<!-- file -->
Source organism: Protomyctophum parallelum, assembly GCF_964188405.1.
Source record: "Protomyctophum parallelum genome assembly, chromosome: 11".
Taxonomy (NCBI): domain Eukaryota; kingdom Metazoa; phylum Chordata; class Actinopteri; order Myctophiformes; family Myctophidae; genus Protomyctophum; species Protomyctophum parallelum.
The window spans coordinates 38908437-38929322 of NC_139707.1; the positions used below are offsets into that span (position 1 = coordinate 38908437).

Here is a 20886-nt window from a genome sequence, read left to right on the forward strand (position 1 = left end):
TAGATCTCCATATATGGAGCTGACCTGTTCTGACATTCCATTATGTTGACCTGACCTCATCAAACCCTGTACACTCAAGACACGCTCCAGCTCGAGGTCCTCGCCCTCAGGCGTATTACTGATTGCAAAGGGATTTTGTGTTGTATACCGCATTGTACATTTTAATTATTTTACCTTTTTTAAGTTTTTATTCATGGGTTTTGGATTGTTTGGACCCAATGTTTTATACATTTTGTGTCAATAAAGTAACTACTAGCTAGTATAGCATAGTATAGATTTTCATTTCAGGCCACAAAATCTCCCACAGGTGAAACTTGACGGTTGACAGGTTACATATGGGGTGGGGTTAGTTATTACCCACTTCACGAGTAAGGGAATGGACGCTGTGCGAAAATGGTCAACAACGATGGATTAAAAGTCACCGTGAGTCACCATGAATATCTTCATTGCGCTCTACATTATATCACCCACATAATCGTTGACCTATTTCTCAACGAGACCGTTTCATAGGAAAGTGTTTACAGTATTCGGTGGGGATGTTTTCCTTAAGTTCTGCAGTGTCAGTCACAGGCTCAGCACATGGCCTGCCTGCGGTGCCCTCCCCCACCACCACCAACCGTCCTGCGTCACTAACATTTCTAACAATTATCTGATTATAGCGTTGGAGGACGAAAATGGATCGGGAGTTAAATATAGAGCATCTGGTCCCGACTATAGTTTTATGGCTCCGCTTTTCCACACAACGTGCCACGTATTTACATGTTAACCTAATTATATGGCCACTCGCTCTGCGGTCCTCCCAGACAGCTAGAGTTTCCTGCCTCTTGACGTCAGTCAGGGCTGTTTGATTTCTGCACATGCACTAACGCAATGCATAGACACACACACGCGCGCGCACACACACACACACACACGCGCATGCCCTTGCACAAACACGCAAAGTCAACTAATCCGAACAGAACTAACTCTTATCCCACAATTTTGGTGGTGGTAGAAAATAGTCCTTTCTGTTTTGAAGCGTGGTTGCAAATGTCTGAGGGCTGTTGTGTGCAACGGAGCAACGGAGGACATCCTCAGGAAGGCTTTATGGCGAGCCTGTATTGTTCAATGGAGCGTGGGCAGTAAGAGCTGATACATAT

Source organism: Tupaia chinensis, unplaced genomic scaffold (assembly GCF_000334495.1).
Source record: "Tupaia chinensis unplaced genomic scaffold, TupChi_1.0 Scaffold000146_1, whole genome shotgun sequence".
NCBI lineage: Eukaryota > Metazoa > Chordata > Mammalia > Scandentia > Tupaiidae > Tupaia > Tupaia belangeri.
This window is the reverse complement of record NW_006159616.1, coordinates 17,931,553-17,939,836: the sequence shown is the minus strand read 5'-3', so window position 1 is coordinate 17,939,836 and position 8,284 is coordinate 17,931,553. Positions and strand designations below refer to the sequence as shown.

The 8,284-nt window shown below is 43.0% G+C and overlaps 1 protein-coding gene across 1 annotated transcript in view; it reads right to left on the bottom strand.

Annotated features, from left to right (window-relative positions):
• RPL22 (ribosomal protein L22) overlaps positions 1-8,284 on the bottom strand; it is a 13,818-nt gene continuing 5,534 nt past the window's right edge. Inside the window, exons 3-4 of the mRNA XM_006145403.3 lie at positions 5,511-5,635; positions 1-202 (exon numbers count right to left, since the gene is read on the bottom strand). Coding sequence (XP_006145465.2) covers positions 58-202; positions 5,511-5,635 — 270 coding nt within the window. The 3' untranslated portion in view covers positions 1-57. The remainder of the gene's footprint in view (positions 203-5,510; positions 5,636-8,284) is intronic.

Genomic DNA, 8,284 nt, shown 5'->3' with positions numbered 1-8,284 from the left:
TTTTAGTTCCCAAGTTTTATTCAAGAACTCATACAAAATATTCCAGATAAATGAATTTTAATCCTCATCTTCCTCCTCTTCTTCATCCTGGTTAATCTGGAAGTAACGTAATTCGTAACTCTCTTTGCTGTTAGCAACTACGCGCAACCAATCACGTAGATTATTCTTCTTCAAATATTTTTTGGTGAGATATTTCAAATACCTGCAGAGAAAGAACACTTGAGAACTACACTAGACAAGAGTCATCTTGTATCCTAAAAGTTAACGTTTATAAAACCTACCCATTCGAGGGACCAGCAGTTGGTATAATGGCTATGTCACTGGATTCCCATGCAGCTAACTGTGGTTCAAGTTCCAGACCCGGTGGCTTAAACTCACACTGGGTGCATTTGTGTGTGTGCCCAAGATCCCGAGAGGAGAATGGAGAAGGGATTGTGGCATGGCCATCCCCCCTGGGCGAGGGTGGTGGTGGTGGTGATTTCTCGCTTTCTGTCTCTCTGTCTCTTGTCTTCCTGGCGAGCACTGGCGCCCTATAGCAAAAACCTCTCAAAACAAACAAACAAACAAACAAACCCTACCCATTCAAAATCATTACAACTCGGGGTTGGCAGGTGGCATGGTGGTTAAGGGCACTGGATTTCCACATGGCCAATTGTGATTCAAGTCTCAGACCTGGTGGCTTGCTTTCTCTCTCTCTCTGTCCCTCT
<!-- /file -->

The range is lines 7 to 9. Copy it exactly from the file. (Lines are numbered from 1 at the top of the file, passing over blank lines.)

Source organism: Tupaia chinensis, unplaced genomic scaffold (assembly GCF_000334495.1).
Source record: "Tupaia chinensis unplaced genomic scaffold, TupChi_1.0 Scaffold000146_1, whole genome shotgun sequence".
NCBI lineage: Eukaryota > Metazoa > Chordata > Mammalia > Scandentia > Tupaiidae > Tupaia > Tupaia belangeri.